Minnesota Twins: 2022 Quarter-Season Grades for the Twins Hitters

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Minnesota Twins center fielder Byron Buxton and shortstop Carlos Correa celebrate after beating the Kansas City Royals at Kauffman Stadium. (Peter Aiken-USA TODAY Sports)
Minnesota Twins center fielder Byron Buxton and shortstop Carlos Correa celebrate after beating the Kansas City Royals at Kauffman Stadium. (Peter Aiken-USA TODAY Sports) /
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Minnesota Twins shortstop Carlos Correa hits a two run double against the Kansas City Royals. (Peter Aiken-USA TODAY Sports) /

2022 Minnesota Twins Quarter-Season Infielder Grades

Catcher: Ryan Jeffers

Ryan Jeffers’ season at the plate has left a lot to be desired. The former second round pick is getting the bat on the ball plenty, but he’s just not seeing the results that he should, and he’s striking out way too often.

Lucky for him though, he’s one of the best defensive catchers in baseball, ranking in the 97th percentile in pitch framing and he’s errorless through 25 games. The Twins could use more offense from him, but his defense has been excellent, and that’s really what you need from a catcher. Grade: B-.

First Base: Luis Arraez

In the past, I’ve been critical of Luis Arraez, for not really being a good defender and struggling to draw walks and hit for power. While he still can’t hit for power, he’s transformed his game yet again and been everything the Twins have needed.

His batting average and on-base percentage are way up from last year and rank near the league lead, while his slugging percentage has jumped 46 points as well. He’s doing a really admirable job of filling in at first as well, helping out where the Twins are in desperate need. He’s truly been the Twins’ most valuable player thus far. Grade: A.

Second Base: Jorge Polanco

Jorge Polanco is in the same boat as Ryan jeffers. He’s been extremely streaky on offense in 2022, especially when it comes to contact and slugging, but his OBP has been consistently solid due to his team-leading 24 walks and a walk rate that’s one of the best in baseball. His analytics suggest things will even out.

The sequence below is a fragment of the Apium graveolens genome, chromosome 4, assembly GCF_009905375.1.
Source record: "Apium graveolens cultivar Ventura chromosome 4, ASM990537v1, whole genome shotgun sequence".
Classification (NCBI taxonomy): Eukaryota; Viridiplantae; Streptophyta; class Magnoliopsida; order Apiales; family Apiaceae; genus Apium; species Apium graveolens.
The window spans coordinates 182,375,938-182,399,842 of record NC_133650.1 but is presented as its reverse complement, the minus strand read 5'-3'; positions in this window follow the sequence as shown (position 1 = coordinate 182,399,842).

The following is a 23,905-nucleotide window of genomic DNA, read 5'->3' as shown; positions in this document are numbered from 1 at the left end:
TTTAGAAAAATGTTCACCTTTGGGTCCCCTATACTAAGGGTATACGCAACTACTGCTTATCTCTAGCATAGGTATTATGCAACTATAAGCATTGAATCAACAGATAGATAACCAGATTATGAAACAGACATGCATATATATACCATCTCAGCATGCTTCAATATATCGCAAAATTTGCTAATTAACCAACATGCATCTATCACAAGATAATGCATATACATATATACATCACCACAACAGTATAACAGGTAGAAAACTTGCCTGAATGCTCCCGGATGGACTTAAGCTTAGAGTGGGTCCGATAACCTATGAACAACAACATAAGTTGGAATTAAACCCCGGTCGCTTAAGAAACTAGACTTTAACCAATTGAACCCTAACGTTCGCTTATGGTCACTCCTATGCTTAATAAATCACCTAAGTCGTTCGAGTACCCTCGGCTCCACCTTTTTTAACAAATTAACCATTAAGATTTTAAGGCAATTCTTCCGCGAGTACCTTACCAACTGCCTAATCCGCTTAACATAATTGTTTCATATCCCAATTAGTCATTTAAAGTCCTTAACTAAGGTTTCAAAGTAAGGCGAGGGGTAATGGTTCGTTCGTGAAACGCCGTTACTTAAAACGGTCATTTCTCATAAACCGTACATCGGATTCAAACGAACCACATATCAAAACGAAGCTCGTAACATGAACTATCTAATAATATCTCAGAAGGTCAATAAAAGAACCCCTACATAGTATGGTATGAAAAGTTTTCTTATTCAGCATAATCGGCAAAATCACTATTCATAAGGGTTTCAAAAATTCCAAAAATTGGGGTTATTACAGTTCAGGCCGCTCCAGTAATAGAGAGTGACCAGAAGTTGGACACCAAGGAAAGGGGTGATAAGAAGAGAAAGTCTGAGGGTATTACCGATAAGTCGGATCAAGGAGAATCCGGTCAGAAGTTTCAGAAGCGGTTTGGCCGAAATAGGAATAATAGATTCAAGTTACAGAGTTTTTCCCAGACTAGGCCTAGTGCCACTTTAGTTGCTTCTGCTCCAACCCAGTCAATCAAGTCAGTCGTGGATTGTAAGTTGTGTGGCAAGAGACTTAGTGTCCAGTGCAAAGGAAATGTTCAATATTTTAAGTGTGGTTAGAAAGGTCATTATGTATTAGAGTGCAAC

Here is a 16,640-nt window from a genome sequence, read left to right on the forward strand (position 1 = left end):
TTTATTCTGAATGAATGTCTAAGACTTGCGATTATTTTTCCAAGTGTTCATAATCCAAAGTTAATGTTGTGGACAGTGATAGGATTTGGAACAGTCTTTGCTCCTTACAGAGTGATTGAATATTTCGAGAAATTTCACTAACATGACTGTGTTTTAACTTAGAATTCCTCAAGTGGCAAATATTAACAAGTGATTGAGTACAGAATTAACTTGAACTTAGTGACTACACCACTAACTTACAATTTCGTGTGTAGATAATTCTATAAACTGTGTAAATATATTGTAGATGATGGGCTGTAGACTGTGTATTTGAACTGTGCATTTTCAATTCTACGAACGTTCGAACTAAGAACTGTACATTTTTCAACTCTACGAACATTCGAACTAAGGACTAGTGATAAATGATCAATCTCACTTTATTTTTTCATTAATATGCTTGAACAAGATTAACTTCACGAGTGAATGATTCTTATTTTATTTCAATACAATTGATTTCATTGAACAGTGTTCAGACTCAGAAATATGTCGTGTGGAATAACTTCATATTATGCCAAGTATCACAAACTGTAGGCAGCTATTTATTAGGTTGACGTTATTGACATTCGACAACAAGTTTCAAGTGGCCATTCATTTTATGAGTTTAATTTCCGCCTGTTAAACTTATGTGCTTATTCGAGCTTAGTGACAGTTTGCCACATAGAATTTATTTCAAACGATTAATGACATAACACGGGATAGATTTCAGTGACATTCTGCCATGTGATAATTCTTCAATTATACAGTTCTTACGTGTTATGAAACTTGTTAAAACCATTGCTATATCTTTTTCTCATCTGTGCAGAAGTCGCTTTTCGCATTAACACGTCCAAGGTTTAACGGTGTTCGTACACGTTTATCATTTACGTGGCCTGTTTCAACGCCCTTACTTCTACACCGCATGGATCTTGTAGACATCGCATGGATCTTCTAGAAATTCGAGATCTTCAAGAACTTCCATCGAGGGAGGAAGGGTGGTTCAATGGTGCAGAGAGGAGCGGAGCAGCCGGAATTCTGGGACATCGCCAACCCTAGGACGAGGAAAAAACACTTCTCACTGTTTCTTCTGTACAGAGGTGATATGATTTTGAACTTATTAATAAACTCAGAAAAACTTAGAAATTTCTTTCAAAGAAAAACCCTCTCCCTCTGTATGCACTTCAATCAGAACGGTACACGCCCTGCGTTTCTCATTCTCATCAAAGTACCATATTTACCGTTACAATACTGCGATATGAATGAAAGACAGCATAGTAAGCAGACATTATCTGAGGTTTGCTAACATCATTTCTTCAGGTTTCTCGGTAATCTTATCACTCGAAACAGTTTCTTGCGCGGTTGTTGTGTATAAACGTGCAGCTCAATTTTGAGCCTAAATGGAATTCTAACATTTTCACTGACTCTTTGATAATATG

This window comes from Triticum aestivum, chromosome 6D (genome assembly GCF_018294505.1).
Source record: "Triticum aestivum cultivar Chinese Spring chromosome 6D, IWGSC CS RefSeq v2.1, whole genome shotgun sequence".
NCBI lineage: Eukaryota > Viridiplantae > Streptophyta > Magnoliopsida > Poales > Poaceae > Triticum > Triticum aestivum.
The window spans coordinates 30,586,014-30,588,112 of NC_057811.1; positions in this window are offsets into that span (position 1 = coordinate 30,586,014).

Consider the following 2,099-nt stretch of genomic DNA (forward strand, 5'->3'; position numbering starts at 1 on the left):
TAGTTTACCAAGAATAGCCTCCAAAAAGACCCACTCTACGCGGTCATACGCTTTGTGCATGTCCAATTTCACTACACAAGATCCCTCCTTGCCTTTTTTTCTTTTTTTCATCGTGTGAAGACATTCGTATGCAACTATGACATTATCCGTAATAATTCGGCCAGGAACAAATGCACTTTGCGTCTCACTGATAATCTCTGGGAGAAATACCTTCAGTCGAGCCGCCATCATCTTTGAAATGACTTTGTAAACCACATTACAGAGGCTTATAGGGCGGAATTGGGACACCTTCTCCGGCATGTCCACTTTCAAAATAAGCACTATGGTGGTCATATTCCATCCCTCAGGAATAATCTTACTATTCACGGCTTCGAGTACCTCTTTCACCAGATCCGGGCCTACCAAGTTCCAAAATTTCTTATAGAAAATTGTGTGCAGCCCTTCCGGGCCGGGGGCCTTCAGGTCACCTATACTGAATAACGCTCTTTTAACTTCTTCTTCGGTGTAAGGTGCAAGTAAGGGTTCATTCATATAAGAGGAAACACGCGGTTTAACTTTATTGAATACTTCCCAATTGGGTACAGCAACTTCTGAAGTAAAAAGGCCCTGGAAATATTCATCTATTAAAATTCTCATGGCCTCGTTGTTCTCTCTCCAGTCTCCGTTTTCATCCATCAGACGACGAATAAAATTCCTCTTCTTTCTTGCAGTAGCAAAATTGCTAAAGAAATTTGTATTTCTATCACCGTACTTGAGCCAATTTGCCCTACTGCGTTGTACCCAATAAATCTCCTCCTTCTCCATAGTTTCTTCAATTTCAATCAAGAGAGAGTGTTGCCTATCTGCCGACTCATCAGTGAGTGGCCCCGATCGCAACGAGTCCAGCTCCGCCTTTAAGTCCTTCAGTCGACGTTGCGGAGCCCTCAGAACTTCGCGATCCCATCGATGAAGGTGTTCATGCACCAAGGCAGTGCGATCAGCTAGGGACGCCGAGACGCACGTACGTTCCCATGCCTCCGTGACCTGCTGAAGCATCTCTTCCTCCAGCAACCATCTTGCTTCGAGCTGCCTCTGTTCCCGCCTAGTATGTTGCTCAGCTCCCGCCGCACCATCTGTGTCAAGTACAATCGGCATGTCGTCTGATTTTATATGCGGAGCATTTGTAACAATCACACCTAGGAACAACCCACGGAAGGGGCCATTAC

On defense, Polanco has proven the improvements he made at the end of last year were legit. Despite a .698 OPS and the fact that he plays second base, he currently has a 1.3 WAR, mostly from his defensive ability and clutch hitting. Still, it’s hard to grade him highly with his offensive numbers. Grade: B-.

Shortstop: Carlos Correa

After a brutal start to the season (mostly due to a missed Spring Training and brutal weather adjustments, Carlos Correa has turned things around, slashing .268/.339/.384, numbers that are far closer to his career averages. He’s not hitting for power as much, but in a year with dead baseballs, no one seems to be.

His defense has been as good as advertised, and the Twins’ signing of the superstar appears to have been a great one. I can’t give him an A, as he’s missed quite a bit of time and the lack of power is a question mark, but he’s already a clubhouse leader and a key member of this team. He’s been well worth the contract thus far. Grade: B+.

Third Base: Gio Urshela

After moving on from Josh Donaldson in the offseason, the Twins left Gio Urshela with some big shoes to fill. So far this year, he’s done a pretty solid job. His offense to start the year wasn’t very good, and he’s been on a roller coaster since then, but he’s done enough (especially hitting in the clutch).

His defense has also been far better than I expected as well, creating some pause before anointing Royce Lewis the future at third base. He’s been a useful player this year, so we’ll take that as a win. Grade: C.

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